So I upgraded to WordPress 1.5 over the weekend. Unfortunately, the “famous 5-minute installation” was, for me, about two orders of magnitude longer. This is not really the fault of WordPress or its crafters: my site is a fairly unusual case. I had pretty heavily modified the templates in WordPress 1.2 by changing the markup, rearranging PHP, that sort of thing, so I had to make sure the upgrade wouldn’t wreck the site. I was also using a number of plugins, many of which I’d written, and I wanted to be sure none of them would get broken.
At first I was planning to modify the WP 1.5 files directly, but then I realized that with the new Themes feature in WordPress, I could convert my markup into a new, separate theme. That took me a while, as I was learning the new structure of WP and figuring out what pieces of my markup needed to go where. Had I never messed around with the original WP markup, I could’ve skipped this step entirely, and saved myself a few hours of work. But then I wouldn’t understand the WP internals as well as I do now.
This thematic conversion was, it is to be expected, a one-time investment. From here on out, I can twiddle with stuff in the theme files, and not touch the WP core. This is a vast improvement over 1.2, and illustrates why themes are a huge win for power users as well as novices. Whether you want to just install and start blogging, or you feel like completely redoing the markup to suit your own twisted ends, WP’s themes will make your life much easier. It will also make it a lot easier to upgrade in the future. I used to fear upgrades because of all the hacking I’d done. Not any more.
Once I’d upgraded the core WP files, it was time to find out what it would take to upgrade my plugins. Basically, very little. I had some magic-quotes routines that had become redundant and needed to be stripped out. That was pretty much all that needed to be done.
However, thanks to new features in WP 1.5, it’s possible to greatly improve the way plugins operate and to very easily extend WP’s feature set entirely from a plugin (once you fix a bug discovered last week). Take WP-Gatekeeper, for example. In WP 1.2, installing Gatekeeper meant installing a plugin file and activating it, adding a file to the wp-admin directory, and modifying two WP core files as well as the comment template(s). Not exactly plug-n-play, which has probably limited its appeal to many WP users.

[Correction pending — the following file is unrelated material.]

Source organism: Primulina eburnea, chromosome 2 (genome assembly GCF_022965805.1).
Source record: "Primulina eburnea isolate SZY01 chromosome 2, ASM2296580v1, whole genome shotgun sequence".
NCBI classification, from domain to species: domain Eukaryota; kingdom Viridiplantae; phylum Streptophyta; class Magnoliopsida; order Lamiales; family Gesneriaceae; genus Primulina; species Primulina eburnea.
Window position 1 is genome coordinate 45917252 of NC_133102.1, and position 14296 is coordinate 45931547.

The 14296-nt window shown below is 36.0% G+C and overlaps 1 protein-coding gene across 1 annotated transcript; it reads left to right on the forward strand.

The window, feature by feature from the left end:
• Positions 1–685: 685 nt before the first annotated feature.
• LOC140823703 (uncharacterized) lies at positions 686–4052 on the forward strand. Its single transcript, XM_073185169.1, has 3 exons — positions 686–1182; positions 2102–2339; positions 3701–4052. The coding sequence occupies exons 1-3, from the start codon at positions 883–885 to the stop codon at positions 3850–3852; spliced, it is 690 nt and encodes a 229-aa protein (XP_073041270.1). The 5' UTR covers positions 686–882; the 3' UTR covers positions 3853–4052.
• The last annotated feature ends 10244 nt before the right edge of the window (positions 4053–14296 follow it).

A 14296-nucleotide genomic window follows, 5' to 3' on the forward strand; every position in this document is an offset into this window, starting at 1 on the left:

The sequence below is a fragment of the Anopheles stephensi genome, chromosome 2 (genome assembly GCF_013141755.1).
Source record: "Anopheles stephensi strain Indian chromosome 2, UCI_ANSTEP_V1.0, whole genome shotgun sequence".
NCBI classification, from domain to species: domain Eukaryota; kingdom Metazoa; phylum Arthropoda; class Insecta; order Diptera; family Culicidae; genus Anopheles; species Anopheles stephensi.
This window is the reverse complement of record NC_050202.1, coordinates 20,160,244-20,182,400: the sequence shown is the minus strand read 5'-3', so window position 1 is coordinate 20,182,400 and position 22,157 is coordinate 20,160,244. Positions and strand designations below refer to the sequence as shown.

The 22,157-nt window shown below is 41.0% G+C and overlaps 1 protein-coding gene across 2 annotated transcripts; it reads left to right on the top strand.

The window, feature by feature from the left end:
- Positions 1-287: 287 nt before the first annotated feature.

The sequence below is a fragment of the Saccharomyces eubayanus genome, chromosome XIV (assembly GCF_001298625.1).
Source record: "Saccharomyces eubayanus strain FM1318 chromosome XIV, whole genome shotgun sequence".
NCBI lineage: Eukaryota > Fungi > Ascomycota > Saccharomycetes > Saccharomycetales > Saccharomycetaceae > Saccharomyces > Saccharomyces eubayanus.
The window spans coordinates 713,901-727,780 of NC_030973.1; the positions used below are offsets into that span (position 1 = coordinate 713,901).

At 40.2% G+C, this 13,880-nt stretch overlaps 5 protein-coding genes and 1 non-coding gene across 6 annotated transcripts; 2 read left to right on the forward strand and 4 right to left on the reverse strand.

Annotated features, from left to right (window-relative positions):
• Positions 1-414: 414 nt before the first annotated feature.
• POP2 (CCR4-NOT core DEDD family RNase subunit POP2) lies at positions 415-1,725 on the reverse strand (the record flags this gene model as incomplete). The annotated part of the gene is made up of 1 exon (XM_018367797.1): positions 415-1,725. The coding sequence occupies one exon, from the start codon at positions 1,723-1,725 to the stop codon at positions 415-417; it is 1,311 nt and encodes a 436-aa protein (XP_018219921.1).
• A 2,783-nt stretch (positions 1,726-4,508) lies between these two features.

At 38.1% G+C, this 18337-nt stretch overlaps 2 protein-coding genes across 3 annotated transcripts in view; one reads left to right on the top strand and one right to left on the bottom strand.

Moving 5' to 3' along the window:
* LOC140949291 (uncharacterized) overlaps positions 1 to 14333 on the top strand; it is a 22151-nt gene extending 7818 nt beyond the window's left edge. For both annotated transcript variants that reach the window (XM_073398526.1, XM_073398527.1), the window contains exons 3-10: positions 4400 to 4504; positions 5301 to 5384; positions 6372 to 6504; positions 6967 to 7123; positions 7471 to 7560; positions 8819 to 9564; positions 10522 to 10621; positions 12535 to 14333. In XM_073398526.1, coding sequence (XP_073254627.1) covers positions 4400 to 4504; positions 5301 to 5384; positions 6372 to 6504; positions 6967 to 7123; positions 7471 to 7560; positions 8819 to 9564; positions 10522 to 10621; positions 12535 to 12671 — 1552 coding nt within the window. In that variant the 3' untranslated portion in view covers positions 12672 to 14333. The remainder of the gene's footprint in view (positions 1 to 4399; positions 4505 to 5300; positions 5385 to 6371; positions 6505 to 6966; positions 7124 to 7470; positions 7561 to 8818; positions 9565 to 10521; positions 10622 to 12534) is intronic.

In WP 1.5, though, it’s possible to add administration pages dynamically—no files have to be edited—and to attach actions to comment form processing. So even at this stage of its overhaul, my development copy of Gatekeeper requires only the installation/activation of a plugin and editing of the comment template. By the time I’m done, it should require only installing and activating the plugin, with no need to edit any files.
All in all, despite the fact that it took so me long to line up all the pieces, I’m really glad to have upgraded to 1.5. I suspect I’ve only scratched the surface of what it has to offer, but what I’ve seen so far has been impressive. The combination of theme organization and plugin power makes this a much more modular, extensible, robust system. In 1.2, I felt like I was bending and rearranging a basic system to meet my specific needs; in 1.5, I feel like I’m working within an environment that has everything I need to do anything I want.
That’s why I’ve changed the site footer, which used to say I was using a copy of WP that I’d “hacked like it was attacking my family”. That’s no longer the case. Sure, I’ve added a number of home-brewed plugins (most of which are freely available) to enhance various things, and yes, I’ve created my own templates. But that stuff is all out of the core files and into separate packages, as it should be, while the core of WP is basically untouched.
Of course, I have a few quibbles here and there, as I do with just about any system I use (I’m a relentless customizer). The Dashboard doesn’t really do a whole lot for me as it stands, and I have some things I’d like to change in both the advanced post-editing interface and the plugin management page. This time around, though, I’m going to offer my changes as contributions to the WP code base, to be accepted or rejected as the developers see fit.
I doff my cap and bow in gratitude toward the WordPress team, and all the members of the WordPress community who have helped it grow and improve. A good tool is now a great tool, and I can only imagine where it will go from here.